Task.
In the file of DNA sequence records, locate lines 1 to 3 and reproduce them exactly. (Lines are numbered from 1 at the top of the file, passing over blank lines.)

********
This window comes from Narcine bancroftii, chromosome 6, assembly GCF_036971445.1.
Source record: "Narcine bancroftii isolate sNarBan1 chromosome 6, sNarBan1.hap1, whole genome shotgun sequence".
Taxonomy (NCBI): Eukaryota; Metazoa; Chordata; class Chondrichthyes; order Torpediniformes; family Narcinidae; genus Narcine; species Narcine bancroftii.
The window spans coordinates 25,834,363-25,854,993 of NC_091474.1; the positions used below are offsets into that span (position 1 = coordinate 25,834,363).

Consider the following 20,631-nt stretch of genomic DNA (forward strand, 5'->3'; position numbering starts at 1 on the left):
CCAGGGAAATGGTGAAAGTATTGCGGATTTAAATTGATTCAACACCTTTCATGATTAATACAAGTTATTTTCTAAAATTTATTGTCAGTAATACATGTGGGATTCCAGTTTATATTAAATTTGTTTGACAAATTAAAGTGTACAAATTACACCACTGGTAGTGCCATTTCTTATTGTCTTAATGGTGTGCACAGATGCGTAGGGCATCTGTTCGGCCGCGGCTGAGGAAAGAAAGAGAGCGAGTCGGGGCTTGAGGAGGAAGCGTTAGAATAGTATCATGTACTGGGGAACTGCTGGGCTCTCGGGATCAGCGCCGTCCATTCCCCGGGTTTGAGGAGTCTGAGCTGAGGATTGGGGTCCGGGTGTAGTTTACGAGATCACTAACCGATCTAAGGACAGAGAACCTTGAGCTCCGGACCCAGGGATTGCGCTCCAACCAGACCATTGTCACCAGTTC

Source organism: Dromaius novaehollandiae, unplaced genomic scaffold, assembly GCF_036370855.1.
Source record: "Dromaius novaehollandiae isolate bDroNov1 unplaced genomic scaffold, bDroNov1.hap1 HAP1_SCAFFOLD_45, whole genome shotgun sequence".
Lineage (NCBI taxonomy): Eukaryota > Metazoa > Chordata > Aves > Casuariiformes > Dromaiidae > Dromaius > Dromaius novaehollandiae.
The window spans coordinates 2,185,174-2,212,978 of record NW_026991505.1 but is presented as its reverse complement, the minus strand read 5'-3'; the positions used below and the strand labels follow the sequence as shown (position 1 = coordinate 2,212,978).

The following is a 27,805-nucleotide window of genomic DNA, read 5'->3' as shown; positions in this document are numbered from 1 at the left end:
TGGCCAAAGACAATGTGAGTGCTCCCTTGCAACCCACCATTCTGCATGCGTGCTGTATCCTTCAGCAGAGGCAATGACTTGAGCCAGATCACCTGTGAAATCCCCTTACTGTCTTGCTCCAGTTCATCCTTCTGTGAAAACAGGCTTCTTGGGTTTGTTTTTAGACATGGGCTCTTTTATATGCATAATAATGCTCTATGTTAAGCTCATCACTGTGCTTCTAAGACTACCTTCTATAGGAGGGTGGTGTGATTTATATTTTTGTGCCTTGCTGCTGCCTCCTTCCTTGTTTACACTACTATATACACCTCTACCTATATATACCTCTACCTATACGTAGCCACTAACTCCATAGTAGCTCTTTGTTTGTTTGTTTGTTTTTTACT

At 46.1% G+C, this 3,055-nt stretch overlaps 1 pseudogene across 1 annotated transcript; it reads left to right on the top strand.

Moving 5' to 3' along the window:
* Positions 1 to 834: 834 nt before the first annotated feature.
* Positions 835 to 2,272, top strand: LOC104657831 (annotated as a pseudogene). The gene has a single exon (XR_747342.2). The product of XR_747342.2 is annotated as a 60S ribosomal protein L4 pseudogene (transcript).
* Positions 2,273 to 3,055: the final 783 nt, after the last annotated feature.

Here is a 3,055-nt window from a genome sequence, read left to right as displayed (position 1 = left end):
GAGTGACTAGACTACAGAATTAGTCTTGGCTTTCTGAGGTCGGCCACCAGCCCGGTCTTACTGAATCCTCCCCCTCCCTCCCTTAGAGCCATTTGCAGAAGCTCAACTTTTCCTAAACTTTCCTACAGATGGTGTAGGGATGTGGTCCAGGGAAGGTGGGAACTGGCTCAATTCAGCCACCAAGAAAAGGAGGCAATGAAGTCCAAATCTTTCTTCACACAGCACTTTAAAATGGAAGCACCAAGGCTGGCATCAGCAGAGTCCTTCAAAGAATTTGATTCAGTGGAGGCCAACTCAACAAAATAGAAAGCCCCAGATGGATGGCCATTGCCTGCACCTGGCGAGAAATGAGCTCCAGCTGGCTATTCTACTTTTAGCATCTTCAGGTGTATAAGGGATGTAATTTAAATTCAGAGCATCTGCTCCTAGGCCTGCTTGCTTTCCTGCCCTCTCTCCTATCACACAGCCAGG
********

This window comes from Narcine bancroftii, chromosome 6, assembly GCF_036971445.1.
Source record: "Narcine bancroftii isolate sNarBan1 chromosome 6, sNarBan1.hap1, whole genome shotgun sequence".
Taxonomy (NCBI): Eukaryota; Metazoa; Chordata; class Chondrichthyes; order Torpediniformes; family Narcinidae; genus Narcine; species Narcine bancroftii.